Stock Dove


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Related to Stock Dove: wood pigeon

Stock Dove

 

(Columba oenas), a bird of the family Columbidae. Somewhat smaller than the domestic pigeon (weighing about 250 g), it has grayish blue plumage, with a metallic gloss on the neck and crop. The beak is reddish with a yellow cere.

The stock dove is distributed in Europe, northwestern Africa, and Asia. In the USSR it is found from the western borders to the Altai and Middle Asia. In the north it is a migratory bird, and in the south, a settled bird. It lives in deciduous forests and gardens, nesting in tree hollows, in holes on cliffs, and more rarely on the branches of trees. The stock dove lays two clutches of two eggs each a year; the eggs are incubated 16–18 days. The nestlings spend about one month in the nest. The stock dove feeds on seeds. It is a game bird.

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| The top five most "valued" economic species (summer population): 1 Chaf finch; 2 House Sparrow; 3 Red-legged partridge; 4 Skylark; 5 Stock dove.
What pleasing ambiguity is in the use of 'woos' for the call of the stock dove. 'Woos' refers both to the call and to one of the purposes of it, courtship.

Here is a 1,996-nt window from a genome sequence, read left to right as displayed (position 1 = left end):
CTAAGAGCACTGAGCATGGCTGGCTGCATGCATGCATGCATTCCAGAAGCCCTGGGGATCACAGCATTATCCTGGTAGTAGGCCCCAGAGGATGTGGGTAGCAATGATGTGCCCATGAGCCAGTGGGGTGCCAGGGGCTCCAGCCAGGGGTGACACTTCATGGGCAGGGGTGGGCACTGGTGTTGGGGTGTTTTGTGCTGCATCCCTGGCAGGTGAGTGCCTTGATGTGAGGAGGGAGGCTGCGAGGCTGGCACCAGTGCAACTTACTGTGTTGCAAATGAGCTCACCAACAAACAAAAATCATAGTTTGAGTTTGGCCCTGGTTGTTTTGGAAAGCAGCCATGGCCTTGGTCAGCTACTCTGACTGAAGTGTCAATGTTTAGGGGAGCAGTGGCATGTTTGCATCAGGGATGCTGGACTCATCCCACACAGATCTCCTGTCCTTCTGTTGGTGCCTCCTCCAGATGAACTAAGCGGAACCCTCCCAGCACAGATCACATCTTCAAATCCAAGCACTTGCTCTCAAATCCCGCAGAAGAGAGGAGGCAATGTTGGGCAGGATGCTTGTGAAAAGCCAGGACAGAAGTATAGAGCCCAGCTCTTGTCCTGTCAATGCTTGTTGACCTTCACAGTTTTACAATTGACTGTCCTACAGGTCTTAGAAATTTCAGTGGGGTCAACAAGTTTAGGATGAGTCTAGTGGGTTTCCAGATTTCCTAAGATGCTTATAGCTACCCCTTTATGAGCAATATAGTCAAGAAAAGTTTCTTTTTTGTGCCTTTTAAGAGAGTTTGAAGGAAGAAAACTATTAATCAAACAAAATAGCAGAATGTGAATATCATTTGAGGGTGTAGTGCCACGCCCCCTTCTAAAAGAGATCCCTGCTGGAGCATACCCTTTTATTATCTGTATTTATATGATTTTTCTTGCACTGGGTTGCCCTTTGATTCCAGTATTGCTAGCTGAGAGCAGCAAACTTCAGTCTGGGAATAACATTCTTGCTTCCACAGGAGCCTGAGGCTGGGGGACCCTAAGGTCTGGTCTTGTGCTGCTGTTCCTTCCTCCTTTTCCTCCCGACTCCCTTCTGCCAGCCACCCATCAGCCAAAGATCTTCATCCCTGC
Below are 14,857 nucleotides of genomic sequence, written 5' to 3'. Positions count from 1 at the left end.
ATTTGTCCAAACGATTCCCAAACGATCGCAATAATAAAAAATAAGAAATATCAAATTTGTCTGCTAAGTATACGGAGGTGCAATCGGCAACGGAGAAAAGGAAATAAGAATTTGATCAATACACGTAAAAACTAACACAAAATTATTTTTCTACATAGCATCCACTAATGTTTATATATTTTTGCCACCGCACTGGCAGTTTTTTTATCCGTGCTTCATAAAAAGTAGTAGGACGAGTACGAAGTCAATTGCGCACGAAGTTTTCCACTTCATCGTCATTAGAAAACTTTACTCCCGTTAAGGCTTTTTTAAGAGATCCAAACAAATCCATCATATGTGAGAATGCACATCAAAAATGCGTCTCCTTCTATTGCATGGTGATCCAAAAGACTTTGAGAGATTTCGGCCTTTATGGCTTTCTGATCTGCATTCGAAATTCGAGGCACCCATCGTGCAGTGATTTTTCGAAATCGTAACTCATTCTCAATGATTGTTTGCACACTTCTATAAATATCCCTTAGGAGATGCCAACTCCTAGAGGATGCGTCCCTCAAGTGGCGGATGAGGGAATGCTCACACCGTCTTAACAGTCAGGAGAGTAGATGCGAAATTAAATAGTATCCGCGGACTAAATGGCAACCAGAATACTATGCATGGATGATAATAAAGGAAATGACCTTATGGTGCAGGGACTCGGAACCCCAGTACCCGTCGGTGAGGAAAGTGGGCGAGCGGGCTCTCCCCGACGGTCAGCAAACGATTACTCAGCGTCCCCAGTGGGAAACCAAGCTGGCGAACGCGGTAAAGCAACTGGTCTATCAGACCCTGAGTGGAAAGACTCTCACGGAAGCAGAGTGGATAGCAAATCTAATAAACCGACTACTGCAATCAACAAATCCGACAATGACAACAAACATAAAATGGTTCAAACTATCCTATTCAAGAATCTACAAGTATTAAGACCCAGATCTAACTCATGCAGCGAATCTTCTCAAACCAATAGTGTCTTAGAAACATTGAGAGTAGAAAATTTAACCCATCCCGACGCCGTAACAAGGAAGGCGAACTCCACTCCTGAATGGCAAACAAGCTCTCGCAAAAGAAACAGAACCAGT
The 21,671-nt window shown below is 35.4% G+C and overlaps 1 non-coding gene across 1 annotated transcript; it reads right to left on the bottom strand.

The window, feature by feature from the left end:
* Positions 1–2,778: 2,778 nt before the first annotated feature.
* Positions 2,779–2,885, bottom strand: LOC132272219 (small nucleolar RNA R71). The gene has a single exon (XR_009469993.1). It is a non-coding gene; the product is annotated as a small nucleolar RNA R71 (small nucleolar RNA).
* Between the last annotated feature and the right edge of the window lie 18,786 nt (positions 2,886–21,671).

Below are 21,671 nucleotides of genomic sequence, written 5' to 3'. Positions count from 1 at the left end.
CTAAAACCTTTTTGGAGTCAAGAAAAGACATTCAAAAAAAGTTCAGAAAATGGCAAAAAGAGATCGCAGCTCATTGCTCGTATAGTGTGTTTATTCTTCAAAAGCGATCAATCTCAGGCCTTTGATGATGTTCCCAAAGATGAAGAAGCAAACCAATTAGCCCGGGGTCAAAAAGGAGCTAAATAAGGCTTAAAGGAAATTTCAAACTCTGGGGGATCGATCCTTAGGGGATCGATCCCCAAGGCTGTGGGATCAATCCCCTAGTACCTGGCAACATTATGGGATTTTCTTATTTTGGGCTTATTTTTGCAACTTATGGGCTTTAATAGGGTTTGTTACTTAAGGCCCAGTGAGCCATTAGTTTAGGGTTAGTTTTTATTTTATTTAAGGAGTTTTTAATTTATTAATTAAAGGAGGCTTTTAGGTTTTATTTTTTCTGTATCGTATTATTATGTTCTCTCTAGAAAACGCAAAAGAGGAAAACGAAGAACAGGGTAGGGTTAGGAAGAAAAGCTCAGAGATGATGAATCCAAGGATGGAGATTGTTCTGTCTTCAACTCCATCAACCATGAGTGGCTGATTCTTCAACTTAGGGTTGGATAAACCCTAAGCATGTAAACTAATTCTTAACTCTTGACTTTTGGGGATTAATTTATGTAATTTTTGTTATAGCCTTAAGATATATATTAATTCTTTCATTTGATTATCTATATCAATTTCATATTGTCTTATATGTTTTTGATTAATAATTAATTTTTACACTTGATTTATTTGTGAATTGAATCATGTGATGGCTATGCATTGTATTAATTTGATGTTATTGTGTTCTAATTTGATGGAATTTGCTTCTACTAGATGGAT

Last month on Kirkby Moss, Chris had buzzard, oystercatcher, two jay, blackcap, corn bunting, stock dove and 200 woodpigeons.
However, farmland specialists like the stock dove and goldfinch increased by more than 50%.
I moved away from the drumming woodpecker into a quieter corner, where the mournful "song" of a stock dove drifted through the trees.
A bird flew in and landed on the rock, way too big, a stock dove, nice view though.
Species doing particularly well included Goldfinch, Stock Dove and Tree Sparrow.
Figures published by Defra show that the long-term decline in farmland birds has stabilised and has reversed for a number of species in recent years, such as the greenfinch and stock dove.
Corn buntings, grey partridge, turtle doves and tree sparrows have all suffered declines of more than 90% since 1970, though others such as stock doves and goldfinches saw populations double.
The box that the barn owls call home was put up in 2006, but since then only stock doves have used it to breed.
Barn owl nestboxes in particular seem to attract other tenants, with reports of the owls sharing with species including jackdaws, kestrels and stock doves.
Barn owl nest boxes seem to attract the most unusual tenants, with reports of the generous bird of prey sharing their nest boxes with birds like jackdaws, kestrels and stock doves.